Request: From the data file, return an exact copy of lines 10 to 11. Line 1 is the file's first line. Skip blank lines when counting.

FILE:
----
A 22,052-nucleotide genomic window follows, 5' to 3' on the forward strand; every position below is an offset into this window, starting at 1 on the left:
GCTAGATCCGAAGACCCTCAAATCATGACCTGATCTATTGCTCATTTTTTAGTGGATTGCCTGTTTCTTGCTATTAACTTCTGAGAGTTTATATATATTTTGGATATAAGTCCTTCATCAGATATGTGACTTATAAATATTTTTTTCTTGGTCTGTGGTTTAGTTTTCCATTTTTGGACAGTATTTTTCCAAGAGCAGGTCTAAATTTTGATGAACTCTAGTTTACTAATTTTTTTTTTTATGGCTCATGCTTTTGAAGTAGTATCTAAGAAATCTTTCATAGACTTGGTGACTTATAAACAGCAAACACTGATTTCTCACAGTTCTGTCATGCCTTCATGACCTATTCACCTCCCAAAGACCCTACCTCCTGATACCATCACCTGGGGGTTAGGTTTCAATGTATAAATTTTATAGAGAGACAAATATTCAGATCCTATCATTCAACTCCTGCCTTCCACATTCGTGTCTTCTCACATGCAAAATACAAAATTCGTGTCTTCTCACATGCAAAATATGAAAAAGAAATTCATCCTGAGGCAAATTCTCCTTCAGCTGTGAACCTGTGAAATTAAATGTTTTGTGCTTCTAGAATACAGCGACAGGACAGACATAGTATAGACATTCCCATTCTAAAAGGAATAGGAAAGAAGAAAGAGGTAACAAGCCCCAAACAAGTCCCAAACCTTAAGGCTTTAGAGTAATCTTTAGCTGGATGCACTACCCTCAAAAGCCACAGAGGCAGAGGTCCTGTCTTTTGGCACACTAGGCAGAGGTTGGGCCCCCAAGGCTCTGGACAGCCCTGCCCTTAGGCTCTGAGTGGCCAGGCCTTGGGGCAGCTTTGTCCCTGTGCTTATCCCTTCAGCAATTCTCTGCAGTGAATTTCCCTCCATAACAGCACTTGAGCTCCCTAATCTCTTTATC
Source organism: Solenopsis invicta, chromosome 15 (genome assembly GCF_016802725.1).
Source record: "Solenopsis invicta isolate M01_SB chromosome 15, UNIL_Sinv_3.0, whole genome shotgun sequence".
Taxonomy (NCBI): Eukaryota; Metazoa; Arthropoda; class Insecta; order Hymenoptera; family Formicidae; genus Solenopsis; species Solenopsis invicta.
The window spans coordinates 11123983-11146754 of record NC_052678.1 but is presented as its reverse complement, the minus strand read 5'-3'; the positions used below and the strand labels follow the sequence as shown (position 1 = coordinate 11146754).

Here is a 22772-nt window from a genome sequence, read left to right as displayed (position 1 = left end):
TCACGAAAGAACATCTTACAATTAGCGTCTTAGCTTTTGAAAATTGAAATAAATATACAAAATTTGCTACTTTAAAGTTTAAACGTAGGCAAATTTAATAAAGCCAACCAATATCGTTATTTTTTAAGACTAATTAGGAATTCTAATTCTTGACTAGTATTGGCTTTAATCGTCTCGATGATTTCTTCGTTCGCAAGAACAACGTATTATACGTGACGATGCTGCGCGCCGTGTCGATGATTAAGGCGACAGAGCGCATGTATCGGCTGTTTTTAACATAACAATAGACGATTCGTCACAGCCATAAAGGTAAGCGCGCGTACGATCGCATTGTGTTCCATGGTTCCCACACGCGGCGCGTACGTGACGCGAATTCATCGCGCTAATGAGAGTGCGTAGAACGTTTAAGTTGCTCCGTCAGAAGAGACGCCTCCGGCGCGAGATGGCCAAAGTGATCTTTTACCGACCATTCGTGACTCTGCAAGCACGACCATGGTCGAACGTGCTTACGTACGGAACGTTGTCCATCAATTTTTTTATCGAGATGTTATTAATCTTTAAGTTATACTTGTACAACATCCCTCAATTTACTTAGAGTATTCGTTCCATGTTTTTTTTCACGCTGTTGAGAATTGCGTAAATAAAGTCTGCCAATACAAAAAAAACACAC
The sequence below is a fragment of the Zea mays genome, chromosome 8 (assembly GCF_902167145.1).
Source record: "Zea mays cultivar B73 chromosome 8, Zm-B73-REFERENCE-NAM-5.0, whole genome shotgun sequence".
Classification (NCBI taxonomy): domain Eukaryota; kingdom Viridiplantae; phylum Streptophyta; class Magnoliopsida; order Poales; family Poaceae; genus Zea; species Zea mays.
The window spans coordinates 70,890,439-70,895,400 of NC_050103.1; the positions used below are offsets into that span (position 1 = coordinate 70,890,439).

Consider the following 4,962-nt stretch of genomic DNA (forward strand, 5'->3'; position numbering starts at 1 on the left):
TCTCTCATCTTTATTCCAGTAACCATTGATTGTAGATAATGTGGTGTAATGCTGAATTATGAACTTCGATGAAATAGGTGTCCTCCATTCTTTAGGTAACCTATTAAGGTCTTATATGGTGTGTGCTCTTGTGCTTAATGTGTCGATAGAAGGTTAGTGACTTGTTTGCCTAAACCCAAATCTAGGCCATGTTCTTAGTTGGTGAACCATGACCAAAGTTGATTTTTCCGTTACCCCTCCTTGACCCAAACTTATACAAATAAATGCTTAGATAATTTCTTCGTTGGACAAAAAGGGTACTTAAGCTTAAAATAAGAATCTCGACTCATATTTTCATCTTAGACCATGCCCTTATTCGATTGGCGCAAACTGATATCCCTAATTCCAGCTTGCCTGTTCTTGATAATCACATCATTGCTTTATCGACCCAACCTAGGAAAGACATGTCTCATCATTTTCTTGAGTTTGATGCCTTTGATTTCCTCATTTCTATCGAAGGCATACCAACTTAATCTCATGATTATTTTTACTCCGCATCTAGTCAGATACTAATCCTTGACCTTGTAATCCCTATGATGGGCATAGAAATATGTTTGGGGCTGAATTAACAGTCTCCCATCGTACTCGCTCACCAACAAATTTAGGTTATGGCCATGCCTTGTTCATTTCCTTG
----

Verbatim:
Source record: "Zea mays cultivar B73 chromosome 8, Zm-B73-REFERENCE-NAM-5.0, whole genome shotgun sequence".
Classification (NCBI taxonomy): domain Eukaryota; kingdom Viridiplantae; phylum Streptophyta; class Magnoliopsida; order Poales; family Poaceae; genus Zea; species Zea mays.